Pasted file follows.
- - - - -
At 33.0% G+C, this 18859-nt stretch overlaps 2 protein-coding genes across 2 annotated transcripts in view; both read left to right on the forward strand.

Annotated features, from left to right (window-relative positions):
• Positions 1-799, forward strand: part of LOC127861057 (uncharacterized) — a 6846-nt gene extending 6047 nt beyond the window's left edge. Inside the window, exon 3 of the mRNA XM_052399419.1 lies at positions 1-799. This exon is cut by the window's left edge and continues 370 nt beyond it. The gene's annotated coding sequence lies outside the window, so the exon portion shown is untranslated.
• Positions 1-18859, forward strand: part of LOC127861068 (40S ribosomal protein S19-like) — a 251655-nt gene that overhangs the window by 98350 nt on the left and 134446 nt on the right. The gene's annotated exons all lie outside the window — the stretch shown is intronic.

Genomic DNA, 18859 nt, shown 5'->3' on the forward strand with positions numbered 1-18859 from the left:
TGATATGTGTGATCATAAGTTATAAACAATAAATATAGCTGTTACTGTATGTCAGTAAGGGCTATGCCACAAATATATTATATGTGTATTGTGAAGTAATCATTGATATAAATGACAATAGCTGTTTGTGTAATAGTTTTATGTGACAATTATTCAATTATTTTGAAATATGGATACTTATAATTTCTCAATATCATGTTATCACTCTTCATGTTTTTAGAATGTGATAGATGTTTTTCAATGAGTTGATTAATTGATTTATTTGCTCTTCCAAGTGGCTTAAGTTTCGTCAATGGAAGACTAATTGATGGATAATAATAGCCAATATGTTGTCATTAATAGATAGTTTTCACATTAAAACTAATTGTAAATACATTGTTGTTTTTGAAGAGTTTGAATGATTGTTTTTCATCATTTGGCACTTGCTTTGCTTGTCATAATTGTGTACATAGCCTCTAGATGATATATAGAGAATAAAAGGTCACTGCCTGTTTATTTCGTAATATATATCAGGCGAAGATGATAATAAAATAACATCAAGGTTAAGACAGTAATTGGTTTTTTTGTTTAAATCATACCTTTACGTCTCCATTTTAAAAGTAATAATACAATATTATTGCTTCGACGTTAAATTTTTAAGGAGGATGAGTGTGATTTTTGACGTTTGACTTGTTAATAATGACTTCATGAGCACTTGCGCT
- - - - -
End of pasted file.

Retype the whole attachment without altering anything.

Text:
At 33.0% G+C, this 18859-nt stretch overlaps 2 protein-coding genes across 2 annotated transcripts in view; both read left to right on the forward strand.

Annotated features, from left to right (window-relative positions):
• Positions 1-799, forward strand: part of LOC127861057 (uncharacterized) — a 6846-nt gene extending 6047 nt beyond the window's left edge. Inside the window, exon 3 of the mRNA XM_052399419.1 lies at positions 1-799. This exon is cut by the window's left edge and continues 370 nt beyond it. The gene's annotated coding sequence lies outside the window, so the exon portion shown is untranslated.
• Positions 1-18859, forward strand: part of LOC127861068 (40S ribosomal protein S19-like) — a 251655-nt gene that overhangs the window by 98350 nt on the left and 134446 nt on the right. The gene's annotated exons all lie outside the window — the stretch shown is intronic.

Genomic DNA, 18859 nt, shown 5'->3' on the forward strand with positions numbered 1-18859 from the left:
TGATATGTGTGATCATAAGTTATAAACAATAAATATAGCTGTTACTGTATGTCAGTAAGGGCTATGCCACAAATATATTATATGTGTATTGTGAAGTAATCATTGATATAAATGACAATAGCTGTTTGTGTAATAGTTTTATGTGACAATTATTCAATTATTTTGAAATATGGATACTTATAATTTCTCAATATCATGTTATCACTCTTCATGTTTTTAGAATGTGATAGATGTTTTTCAATGAGTTGATTAATTGATTTATTTGCTCTTCCAAGTGGCTTAAGTTTCGTCAATGGAAGACTAATTGATGGATAATAATAGCCAATATGTTGTCATTAATAGATAGTTTTCACATTAAAACTAATTGTAAATACATTGTTGTTTTTGAAGAGTTTGAATGATTGTTTTTCATCATTTGGCACTTGCTTTGCTTGTCATAATTGTGTACATAGCCTCTAGATGATATATAGAGAATAAAAGGTCACTGCCTGTTTATTTCGTAATATATATCAGGCGAAGATGATAATAAAATAACATCAAGGTTAAGACAGTAATTGGTTTTTTTGTTTAAATCATACCTTTACGTCTCCATTTTAAAAGTAATAATACAATATTATTGCTTCGACGTTAAATTTTTAAGGAGGATGAGTGTGATTTTTGACGTTTGACTTGTTAATAATGACTTCATGAGCACTTGCGCT